exploring life in all its variety

February 20, 2008

The argument for fresh fruits, vegetables, and whole grains

In an interview at Alternet titled Michael Pollan Debunks Food Myths, author Michael Pollan discusses his new book, In Defense of Food. He talks about why news of the latest scientific nutritional studies is probably not the best source for nutrition information, and how the best eating advice given to Americans in the past five decades is probably the simplest — that fresh fruits, vegetables, and whole grains are good for us. According to him, we’re likely best off getting back to basics.

Pollan says:

“I’m not a Luddite; I’m not anti-science. I’m fascinated by nutritional science. But I’ve also acquired a healthy skepticism about how much and how little they know. It has only been around for about 175 years. Its history is of one overlooked nutrient after another. As I see it, nutrition science is kind of where surgery was in the year 1650, which is to say very interesting and promising, but do you really want to get on the table yet?” (read article)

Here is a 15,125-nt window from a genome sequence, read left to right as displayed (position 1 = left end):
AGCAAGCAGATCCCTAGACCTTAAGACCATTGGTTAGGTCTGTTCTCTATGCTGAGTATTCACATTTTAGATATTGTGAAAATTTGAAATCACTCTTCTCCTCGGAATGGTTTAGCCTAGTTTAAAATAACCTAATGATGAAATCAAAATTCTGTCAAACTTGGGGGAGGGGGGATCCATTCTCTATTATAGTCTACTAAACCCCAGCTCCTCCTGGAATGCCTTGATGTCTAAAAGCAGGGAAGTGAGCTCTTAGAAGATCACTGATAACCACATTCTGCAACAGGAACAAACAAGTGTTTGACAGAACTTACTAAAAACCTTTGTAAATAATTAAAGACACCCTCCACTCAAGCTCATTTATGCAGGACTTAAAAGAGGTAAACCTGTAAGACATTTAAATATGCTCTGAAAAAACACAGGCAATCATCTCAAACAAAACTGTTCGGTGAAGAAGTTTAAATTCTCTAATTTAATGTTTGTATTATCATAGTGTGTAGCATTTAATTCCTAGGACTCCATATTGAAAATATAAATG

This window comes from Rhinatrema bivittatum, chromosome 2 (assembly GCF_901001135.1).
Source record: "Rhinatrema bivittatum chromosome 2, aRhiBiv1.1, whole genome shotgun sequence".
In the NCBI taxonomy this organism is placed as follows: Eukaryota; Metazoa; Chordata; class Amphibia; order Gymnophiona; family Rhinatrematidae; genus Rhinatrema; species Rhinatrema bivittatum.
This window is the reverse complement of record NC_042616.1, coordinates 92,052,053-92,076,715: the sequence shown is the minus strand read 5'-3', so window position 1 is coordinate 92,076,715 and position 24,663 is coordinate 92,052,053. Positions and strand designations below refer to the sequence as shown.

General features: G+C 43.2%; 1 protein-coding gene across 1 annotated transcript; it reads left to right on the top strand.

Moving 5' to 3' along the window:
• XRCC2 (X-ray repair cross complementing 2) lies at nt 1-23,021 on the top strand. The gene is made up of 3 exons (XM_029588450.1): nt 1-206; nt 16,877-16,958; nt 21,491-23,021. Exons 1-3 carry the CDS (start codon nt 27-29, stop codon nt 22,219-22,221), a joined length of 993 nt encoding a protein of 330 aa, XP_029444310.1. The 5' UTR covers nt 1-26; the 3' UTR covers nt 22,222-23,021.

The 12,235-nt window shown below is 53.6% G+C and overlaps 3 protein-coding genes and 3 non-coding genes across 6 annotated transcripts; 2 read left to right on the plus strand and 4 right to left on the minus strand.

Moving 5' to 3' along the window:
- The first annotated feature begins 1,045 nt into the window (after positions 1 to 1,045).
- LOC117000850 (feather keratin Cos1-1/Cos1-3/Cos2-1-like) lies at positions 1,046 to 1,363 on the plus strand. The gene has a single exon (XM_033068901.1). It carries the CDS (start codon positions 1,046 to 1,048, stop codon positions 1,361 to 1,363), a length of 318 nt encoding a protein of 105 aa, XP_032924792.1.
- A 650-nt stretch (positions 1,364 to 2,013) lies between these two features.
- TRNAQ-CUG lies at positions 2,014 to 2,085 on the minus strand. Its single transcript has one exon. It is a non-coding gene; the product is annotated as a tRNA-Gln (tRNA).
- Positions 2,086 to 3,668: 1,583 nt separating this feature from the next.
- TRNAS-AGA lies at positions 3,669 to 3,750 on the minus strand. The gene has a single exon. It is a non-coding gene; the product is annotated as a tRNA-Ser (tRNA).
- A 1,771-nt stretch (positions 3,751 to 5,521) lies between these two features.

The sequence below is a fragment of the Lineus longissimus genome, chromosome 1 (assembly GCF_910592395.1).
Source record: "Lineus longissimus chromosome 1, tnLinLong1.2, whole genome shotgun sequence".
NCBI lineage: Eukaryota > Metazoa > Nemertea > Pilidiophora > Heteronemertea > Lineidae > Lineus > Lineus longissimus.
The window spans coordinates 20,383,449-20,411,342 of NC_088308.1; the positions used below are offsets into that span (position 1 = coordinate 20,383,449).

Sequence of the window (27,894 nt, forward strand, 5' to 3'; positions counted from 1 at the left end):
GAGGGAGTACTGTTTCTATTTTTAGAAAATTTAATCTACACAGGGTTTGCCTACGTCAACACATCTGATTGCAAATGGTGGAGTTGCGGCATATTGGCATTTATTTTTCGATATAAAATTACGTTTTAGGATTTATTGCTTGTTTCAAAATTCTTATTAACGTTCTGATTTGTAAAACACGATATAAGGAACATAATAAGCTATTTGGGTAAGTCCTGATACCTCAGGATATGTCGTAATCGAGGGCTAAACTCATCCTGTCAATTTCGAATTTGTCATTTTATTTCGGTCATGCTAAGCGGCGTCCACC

Further on, Pollan mentions how the “imitation rule” was eliminated by the FDA, without going through Congress, and how what we eat has in some sense become a political statement. According to Pollan, cooking our own food from scratch may now be a subversive act:

“It’s funny to think of something as domestic as cooking and gardening as subversive, but it is. It is the beginning of taking back control from a system that would much rather do everything for you.” (read article)

File: — Barbara @ 2:02 pm PST, 02/20/08

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